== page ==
TEMPE, Ariz. (AP) — Pinal County Sheriff Paul Babeu on Wednesday responded to criticism that he was too quick to blame drug cartel violence for five bodies found burned in the desert 35 miles south of Phoenix, saying that all information at the time pointed to that scenario.
In his first comments since information was released contradicting that a cartel was to blame, Babeu told The Associated Press that he never came to a definitive conclusion after the bodies were found burned beyond recognition in an SUV in his county on Saturday, but only said that it was a likely possibility.
"When you're not being transparent and giving information, then everyone stands on their high horse," he said, adding that he released information as he was learning it. "There were no conclusions given ... There was no pronouncement."
Babeu made the comments in response to criticism that he used the case for political gain to appear tough on immigration ahead of his November bid for re-election and that he should have waited until his office had confirmation before saying a cartel likely was responsible.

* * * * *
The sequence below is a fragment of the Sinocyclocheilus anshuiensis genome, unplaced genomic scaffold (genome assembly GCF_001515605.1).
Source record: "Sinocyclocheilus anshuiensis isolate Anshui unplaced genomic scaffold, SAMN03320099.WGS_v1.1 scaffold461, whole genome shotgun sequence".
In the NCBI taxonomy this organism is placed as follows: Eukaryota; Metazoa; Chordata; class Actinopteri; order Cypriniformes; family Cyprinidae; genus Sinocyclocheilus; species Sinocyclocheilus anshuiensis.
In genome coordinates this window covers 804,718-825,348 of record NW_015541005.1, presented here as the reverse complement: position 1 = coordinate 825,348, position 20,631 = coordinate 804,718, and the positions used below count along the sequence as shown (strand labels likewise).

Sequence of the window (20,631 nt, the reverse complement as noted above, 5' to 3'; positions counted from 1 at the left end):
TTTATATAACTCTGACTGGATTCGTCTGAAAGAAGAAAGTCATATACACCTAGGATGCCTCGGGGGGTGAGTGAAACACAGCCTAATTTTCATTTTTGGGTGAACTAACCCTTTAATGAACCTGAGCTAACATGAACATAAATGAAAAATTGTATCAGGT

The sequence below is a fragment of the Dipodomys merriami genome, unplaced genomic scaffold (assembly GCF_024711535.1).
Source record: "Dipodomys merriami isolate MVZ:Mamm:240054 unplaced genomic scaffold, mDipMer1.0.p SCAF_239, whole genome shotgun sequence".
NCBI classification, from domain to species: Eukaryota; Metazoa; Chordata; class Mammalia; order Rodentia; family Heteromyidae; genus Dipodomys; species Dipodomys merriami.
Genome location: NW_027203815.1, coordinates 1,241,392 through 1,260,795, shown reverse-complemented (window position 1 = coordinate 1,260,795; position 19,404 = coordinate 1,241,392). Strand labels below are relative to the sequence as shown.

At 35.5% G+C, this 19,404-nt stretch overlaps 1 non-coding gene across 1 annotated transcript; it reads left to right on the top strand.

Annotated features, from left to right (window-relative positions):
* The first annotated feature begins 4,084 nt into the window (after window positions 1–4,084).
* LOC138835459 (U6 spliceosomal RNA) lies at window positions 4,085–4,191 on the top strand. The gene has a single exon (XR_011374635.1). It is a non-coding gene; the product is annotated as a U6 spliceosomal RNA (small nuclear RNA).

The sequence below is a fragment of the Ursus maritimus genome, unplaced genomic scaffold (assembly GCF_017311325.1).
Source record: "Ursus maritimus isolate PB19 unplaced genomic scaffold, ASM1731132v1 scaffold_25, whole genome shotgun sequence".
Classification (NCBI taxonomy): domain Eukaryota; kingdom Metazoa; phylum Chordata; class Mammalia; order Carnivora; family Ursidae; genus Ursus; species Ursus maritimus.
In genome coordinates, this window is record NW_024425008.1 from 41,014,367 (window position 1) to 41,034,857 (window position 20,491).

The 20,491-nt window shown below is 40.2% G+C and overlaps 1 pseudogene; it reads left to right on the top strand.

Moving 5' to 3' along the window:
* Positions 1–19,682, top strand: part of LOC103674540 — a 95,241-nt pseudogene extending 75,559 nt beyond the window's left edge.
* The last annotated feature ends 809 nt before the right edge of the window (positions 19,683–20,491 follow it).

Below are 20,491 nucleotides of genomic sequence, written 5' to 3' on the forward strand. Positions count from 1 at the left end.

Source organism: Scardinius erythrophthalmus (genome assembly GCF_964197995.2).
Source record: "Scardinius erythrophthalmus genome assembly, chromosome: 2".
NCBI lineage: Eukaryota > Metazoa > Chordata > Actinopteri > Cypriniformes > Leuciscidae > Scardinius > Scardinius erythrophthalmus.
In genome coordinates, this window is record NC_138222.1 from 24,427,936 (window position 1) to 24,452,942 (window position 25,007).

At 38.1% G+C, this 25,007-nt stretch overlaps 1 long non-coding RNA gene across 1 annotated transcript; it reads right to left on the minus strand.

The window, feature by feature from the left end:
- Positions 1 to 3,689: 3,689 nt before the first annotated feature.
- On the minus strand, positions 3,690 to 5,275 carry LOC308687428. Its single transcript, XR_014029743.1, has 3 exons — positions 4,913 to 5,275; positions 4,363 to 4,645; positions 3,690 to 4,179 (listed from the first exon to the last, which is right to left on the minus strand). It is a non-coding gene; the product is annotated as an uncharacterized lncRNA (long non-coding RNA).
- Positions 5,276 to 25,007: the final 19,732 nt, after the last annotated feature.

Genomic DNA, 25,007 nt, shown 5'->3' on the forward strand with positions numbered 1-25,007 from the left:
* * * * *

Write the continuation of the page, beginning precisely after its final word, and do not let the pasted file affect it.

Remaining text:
"Thanks to all our homicide detectives who are investigating this alarming five-person murder and the torching of the vehicle (likely in an effort to destroy evidence)," Babeu posted on his Facebook page on Monday. "All information is pointing that this is connected to the violent drug cartel smuggling in this high smuggling area."
"The border is NOT more secure than ever Ms. Napolitano!" he added, in reference to previous statements made by Homeland Security Director Janet Napolitano.
In an interview with The AP later that day, Babeu said that "if this is in fact connected to the cartels, and we absolutely prove it, this should be a warning to our country" and "should send a shock wave that this could happen here."
On Tuesday, police in the Phoenix suburb of Tempe said that the vehicle belonging to a missing family of five whose disappearance was being investigated as a murder-suicide was the same vehicle found burning in the desert — information that contradicted Babeu's earlier statements.
Police found "suspicious and concerning" evidence inside the home of the Butwin family and stopped looking for them or any suspects after the sheriff's office notified them Tuesday that their vehicle matched the one in the desert.
A group of about a dozen protesters, led by an immigrant advocacy group, protested outside the sheriff's office on Wednesday, calling on voters to vote for someone else come November.
"It is completely inappropriate for a law enforcement officer to compromise the integrity of his position to further his political career," said Carlos Galindo, president of the recently formed Immigrant Advocacy Foundation.